There were only a handful of minority planning professionals, including me, in DOP in 1990, but that mattered little to me at the time. At that same time, the City also had a Department of Economic Development that had a considerable number of minority professionals and was one of the few city departments that mirrored the composition of the city itself. The departments had distinct functions but routinely interacted with each other — DOP handled long range, strategic planning and development review responsibilities, while DED handled development incentive programs like TIF and special service areas, as well as managing HUD CDBG funding being spent in local neighborhoods.
In the early ’90s, a clear distinction could be made between the staffs of the departments. DOP was comprised of many younger, highly educated white planners who increasingly relocated from the suburbs or outside of Chicago to work here. DED was largely made up of older, less well educated (meaning a bachelor’s degree only, instead of a master’s), and far more diverse group of professionals. This led to some fundamental philosophical differences in how the city should view and prepare for its future — find ways to support and build on the nascent gentrification that was taking hold, or continue the incremental, incentive-laden approach to attract people and businesses to the city.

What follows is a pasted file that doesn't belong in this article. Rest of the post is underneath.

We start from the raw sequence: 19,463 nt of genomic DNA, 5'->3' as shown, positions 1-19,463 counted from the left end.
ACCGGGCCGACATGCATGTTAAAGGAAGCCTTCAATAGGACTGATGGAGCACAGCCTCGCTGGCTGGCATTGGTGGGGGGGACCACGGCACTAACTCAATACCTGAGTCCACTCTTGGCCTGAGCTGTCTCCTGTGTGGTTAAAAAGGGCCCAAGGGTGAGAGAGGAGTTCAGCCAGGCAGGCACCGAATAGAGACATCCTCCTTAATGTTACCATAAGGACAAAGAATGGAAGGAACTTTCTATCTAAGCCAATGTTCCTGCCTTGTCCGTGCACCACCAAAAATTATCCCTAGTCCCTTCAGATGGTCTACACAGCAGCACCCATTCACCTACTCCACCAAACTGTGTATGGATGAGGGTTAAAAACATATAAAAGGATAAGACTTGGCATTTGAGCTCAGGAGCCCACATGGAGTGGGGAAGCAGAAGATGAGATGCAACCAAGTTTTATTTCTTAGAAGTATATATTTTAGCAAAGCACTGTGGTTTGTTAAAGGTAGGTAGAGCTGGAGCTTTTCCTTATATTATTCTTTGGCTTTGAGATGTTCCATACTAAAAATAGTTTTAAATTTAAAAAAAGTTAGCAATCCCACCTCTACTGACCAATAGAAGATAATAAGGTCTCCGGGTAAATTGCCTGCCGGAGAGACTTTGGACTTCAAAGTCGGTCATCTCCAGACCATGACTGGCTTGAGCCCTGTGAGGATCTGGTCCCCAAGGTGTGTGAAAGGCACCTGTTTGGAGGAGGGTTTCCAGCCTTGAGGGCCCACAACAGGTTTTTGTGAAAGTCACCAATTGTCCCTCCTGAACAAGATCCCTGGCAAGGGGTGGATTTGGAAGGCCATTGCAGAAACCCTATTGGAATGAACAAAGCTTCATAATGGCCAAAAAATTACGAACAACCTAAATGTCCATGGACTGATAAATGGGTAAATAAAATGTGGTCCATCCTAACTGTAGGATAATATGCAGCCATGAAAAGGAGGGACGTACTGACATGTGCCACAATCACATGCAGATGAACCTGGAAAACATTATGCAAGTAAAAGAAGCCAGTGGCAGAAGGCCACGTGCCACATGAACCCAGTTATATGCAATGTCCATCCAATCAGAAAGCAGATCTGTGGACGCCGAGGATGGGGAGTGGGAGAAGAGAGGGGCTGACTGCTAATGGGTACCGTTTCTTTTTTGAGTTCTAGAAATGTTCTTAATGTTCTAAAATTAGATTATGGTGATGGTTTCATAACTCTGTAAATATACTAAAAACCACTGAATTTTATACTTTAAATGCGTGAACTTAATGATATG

Over time, the departments morphed and their functions collided. Mayor Richard M. Daley ultimately pushed for a merger of the departments around 1994. Starting then and over the ensuing ten years, this period coincides with a lot of the planning leadership attributed to Mayor Daley — using public investment (public works, police stations and fire stations, and libraries) to catalyze development, developing more stringent design standards to improve the built environment aesthetic (this approach is recognized by many as achieving overreach when the City closed the Meigs Field lakefront airport, and reached its peak with the parking meter lease deal.)
Also over time, the composition of the newly merged department changed, just as the composition of the city was changing. The change was not dramatic or overwhelming. Older minority workers retired, or accepted early retirement buyout plans as the city’s fiscal situation worsened. Their numbers decreased. Younger white staffers took their place. The change was subtle.
However, the philosophical change was as important, if not moreso, as the demographic one. Many of the city’s hard-scrabble neighborhoods on the South and West sides lost some of their biggest advocates as those minority staffers moved out and others moved in. Try as they might, the new staffers lacked much of the historical and institutional knowledge to effectively deal with the issues and concerns of the city’s distressed communities, and as a result may have instead developed a laser focus on the areas of the city they are most familiar with — the Loop and the revitalizing North and Near West sides.
I don’t think it’s an overstatement to say that the bifurcation that plagues the city today could have its beginnings in this very subtle transition.
So yes, I believe that planning diversity matters. Without it, a disconnect can develop that inhibits understanding, and ultimately, opportunities at revitalization.